Updated November 30, 2020
HIV is a virus spread through certain body fluids that attacks the body’s immune system, specifically the CD4 cells, often called T cells. These special cells help the immune system fight off infections. Left untreated, HIV can destroy so many of these cells that the body can’t fight off infections and disease. For the first time in modern history, the world has the tools to control the HIV epidemic without a vaccine or cure, while laying the groundwork to eventually end HIV. Controlling the epidemic requires accelerating efforts at finding and linking those groups at greatest risk for HIV infection with treatment and prevention services.
What is the global impact of HIV?
- There were approximately 38 million people worldwide living with HIV in 2019. More than two-thirds are living in sub-Saharan Africa.
- Despite the existence of medications that can control HIV and even reduce viral transmission, HIV is still a leading cause of death and a health threat to millions worldwide. In 2019, approximately 690,000 people died of AIDS-related causes and 1.7 million people were newly infected with HIV.
What is CDC doing?
- For more than three decades, CDC has been a leader in global HIV research and response. As an implementing agency of the U.S. President’s Emergency Plan for AIDS Relief (PEPFAR), CDC works side by side with Ministries of Health, using our scientific and technical expertise to help deliver high impact, sustainable HIV prevention and treatment services to millions of people in countries most affected by HIV.
- As of September 30, 2019, CDC supported lifesaving antiretroviral treatment for 9.2 million people living with HIV – more than half of people on PEPFAR-supported treatment.
- CDC’s Division of Global HIV & TB is working with country partners to:
- Rapidly increase the use of antiretroviral treatment among people living with HIV
- Strengthen the ability of national governments to provide top-notch, sustainable HIV prevention, testing, and treatment services
- Deliver the most effective HIV prevention tools including pre-exposure prophylaxis and HIV screening to key populations (men who have sex with men, female sex workers, injection drug users, and incarcerated persons) who are at greater risk for HIV infection
- Use data to reach groups at high risk for HIV infection, inform public health policies and strategies, and measure our impact
At CDC, we are committed to using innovative, evidence-based strategies to fight this epidemic worldwide. Our goal is to save lives and, ultimately, bring an end to the HIV epidemic.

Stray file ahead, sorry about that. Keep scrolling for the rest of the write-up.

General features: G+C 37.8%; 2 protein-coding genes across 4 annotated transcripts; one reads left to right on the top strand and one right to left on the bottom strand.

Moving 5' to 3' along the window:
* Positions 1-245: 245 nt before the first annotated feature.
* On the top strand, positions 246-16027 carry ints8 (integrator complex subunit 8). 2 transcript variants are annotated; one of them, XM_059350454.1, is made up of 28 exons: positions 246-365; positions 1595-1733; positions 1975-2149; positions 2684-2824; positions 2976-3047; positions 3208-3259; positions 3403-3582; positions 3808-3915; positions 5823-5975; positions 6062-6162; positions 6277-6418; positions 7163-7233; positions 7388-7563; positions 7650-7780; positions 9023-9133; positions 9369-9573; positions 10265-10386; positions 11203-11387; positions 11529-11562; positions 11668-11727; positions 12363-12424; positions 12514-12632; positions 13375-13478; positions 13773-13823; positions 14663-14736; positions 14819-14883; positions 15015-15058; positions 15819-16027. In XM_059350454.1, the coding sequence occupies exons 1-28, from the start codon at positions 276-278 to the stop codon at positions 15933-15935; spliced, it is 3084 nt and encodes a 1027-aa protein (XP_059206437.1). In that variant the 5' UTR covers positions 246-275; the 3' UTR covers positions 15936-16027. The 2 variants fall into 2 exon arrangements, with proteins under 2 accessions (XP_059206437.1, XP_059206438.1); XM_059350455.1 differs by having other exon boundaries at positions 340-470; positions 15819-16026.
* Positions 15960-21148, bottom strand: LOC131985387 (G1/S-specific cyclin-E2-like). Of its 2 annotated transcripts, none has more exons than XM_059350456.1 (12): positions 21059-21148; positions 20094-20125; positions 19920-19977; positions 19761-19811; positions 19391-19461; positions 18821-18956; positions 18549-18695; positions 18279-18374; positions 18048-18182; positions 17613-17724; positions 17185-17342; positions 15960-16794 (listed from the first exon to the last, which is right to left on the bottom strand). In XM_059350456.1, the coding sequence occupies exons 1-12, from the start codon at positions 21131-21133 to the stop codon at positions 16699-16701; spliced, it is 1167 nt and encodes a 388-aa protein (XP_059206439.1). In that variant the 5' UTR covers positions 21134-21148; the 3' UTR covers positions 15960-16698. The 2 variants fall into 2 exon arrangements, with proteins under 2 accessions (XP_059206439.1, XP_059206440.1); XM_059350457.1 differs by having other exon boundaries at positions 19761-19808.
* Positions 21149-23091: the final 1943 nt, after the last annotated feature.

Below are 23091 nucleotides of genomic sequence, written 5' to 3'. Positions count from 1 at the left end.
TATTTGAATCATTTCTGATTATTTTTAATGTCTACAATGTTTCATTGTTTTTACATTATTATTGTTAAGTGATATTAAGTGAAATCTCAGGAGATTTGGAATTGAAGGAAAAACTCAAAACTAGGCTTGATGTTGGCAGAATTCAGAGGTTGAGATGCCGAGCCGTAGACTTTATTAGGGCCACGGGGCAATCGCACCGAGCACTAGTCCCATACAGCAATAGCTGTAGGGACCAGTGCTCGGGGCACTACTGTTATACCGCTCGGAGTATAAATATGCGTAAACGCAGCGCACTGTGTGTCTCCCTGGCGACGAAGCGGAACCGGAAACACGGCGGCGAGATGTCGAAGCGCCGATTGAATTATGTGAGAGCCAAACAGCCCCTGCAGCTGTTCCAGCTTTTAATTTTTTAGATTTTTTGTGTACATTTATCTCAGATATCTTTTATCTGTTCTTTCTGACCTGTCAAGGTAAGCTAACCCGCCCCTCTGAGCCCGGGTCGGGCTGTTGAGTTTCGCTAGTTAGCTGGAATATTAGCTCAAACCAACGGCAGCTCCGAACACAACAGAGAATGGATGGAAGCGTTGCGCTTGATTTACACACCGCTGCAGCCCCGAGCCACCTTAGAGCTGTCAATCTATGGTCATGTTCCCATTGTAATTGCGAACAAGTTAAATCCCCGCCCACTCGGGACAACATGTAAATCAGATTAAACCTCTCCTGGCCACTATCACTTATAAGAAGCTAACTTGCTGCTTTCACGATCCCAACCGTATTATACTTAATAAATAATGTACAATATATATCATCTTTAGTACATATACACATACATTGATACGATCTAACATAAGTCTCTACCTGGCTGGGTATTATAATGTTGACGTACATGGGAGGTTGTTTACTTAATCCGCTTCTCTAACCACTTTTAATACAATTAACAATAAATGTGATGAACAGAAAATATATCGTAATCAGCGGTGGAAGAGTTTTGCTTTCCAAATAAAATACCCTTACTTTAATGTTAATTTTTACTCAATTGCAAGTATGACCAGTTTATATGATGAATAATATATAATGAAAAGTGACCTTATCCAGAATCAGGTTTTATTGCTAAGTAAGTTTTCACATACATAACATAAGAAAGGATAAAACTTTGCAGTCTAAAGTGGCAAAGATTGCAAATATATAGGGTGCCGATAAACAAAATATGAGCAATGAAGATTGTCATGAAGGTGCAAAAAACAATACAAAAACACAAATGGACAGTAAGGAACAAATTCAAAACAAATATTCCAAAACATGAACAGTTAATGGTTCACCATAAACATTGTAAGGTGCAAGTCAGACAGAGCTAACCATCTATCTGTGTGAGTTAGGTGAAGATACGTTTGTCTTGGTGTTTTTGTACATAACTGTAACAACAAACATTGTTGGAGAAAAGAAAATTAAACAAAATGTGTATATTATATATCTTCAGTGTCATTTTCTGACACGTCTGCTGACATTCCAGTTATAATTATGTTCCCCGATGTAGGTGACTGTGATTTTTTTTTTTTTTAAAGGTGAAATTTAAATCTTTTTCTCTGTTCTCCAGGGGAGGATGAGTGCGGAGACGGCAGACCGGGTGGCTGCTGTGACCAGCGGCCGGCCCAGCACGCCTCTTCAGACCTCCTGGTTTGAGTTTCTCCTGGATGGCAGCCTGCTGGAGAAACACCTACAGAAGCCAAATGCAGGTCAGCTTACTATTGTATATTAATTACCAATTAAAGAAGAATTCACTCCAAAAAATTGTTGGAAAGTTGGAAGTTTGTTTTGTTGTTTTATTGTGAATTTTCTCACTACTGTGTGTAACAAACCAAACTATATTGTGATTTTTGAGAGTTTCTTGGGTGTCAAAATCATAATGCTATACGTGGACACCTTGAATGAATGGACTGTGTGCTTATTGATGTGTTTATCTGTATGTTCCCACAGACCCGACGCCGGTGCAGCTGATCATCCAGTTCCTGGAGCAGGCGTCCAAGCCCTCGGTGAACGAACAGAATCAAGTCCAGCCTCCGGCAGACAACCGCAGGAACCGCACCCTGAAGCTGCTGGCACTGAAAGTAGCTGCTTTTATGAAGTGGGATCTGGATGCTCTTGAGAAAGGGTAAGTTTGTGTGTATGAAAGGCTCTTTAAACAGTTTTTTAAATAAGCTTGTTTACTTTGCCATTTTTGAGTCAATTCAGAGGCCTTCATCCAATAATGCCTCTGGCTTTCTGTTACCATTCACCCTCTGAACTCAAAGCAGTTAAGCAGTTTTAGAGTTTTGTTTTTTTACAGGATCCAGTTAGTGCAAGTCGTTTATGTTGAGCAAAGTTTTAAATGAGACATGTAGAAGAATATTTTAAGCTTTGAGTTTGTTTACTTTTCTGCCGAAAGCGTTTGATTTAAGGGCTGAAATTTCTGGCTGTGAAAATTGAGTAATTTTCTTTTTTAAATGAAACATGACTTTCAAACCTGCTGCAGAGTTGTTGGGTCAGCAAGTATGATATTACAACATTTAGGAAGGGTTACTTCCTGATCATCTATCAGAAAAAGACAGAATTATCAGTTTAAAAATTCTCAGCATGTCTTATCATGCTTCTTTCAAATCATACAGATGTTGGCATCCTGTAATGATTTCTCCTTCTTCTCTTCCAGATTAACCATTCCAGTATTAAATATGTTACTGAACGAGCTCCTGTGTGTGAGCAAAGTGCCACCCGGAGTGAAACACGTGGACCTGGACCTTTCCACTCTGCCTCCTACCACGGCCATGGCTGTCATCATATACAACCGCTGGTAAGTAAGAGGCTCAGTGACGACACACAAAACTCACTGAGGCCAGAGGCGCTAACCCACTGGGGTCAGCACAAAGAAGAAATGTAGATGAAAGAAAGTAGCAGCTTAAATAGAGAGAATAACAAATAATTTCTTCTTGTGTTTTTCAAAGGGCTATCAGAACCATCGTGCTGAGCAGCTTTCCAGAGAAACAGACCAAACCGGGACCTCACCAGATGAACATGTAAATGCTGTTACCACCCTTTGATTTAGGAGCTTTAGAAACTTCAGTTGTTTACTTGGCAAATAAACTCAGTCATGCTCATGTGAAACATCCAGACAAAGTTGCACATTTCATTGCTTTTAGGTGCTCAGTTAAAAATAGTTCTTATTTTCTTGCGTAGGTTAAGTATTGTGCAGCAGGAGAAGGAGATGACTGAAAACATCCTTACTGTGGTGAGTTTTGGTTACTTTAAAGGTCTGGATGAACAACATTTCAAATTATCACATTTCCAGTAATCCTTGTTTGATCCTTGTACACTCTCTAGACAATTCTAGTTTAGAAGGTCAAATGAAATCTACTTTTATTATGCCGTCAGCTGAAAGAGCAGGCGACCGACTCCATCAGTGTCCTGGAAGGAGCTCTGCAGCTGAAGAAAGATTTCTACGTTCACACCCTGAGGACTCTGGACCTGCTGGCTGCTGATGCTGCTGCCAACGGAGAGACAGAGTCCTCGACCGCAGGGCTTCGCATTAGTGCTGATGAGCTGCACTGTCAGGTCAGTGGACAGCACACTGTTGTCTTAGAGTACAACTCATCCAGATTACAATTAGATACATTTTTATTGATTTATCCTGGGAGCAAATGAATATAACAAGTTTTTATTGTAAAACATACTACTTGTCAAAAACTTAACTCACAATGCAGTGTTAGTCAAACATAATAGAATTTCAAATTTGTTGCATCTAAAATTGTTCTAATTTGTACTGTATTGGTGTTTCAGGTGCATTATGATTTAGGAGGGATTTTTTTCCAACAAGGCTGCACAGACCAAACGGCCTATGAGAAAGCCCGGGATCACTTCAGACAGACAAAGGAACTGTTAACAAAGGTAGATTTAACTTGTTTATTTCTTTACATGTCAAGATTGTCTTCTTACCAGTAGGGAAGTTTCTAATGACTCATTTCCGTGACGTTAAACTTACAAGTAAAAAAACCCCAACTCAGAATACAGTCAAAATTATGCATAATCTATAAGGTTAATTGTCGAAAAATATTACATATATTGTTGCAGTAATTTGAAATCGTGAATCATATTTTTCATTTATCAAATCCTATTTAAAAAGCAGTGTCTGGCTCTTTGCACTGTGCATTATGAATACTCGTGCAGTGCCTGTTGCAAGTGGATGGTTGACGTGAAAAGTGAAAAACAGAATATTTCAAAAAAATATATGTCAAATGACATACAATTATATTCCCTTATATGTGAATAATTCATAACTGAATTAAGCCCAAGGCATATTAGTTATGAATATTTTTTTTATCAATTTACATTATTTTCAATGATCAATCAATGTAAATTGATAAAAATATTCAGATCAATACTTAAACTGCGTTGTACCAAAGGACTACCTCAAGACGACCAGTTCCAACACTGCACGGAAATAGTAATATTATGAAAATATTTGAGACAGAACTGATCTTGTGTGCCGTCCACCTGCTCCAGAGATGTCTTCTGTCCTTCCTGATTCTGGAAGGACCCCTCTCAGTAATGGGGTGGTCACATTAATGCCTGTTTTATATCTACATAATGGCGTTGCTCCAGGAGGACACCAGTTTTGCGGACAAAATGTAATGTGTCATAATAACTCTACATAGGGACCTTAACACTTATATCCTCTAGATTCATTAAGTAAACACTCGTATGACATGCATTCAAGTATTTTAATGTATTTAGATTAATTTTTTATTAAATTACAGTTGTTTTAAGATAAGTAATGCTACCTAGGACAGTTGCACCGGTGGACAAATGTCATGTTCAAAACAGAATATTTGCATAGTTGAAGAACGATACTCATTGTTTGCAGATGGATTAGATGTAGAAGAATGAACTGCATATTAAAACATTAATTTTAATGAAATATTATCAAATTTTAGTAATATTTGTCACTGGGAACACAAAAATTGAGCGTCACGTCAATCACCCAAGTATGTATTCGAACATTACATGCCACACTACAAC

Lesotho and Zimbabwe Surpass Targets for HIV Epidemic Control
Data from the Population-based HIV Impact Assessment surveys show Lesotho external iconand Zimbabweexternal icon have made remarkable progress towards HIV epidemic control. In Lesotho, 90 percent of HIV-positive adults were aware of their status, 97 percent of those aware of their status were receiving antiretroviral treatment, and 92 percent of those on treatment were virally suppressed. In Zimbabwe, 86.8 percent of HIV-positive adults were aware of their status, 97 percent of those aware of their status were receiving antiretroviral treatment, and 90 percent of those on treatment were virally suppressed. The surveys, the second for each country, add to earlier survey results showing several sub-Saharan African countries including Namibia, Eswatini, Malawi and Zambia making similar progress against HIV.
Population-based HIV Impact Assessments (PHIA) Survey team in Lesotho travels on horseback to gather critical information on the HIV epidemic
Community workers in a local citizen’s home after collecting blood samples
Rwanda on Track to Achieve HIV Epidemic Control
“Results from the Rwanda Population-based HIV Impact Assessment (RPHIA) show that 76 percent of all HIV-positive adults, including almost 80 percent of HIV-positive women, have achieved viral load suppression, a widely used measure of effective HIV treatment in a population. This surpasses the Joint United Nations Programme on HIV/AIDS (UNAIDS) target of 73 percent by 2020. Rwanda has made tremendous progress by reaching or exceeding the UNAIDS 90–90–90 targets external icon, particularly among women, and nationally by attaining 84–98–90 among adults.”
Read the press release on Rwanda’s progress
More information on Rwanda’s Population-based HIV Impact Assessment (PHIA)
CDC and PEPFAR have contributed to a global increase in testing facilities with the capacity to perform clinical lab tests.
A young girl and boy outside of their family home in the Kibera informal settlement in Nairobi, Kenya.
On a rotating basis, these members of a community support group in Mozambique collect and distribute HIV medications to each other, which helps them to maintain their treatment.
CDC, as part of the U.S. President’s Emergency Plan for AIDS Relief (PEPFAR), supported life-saving treatment for more than 450,000 HIV-positive pregnant women to prevent transmission to their babies.
A girl leans against a tree in the village of Usoma, Kenya.
A group of women waiting to receive health services at the Chakari Health Clinic in the province of Mashonaland West, Zimbabwe.
Rwanda PHIA data collector handing over blood samples to the driver to be transported to the satellite laboratory.
Rwanda PHIA field practice
Rwanda PHIA team conducting community mobilization
- Browse global HIV publications here
- Download global HIV fact sheetpdf icon
- Read CDC’s latest global HIV news releases
- Browse Global HIV images on the CGH Flickr stream or search by topic or country
- Search images by topic on the Public Health Image Library (PHIL)
- Learn more about global HIV
- Explore key facts about the global HIV & TB epidemicspdf icon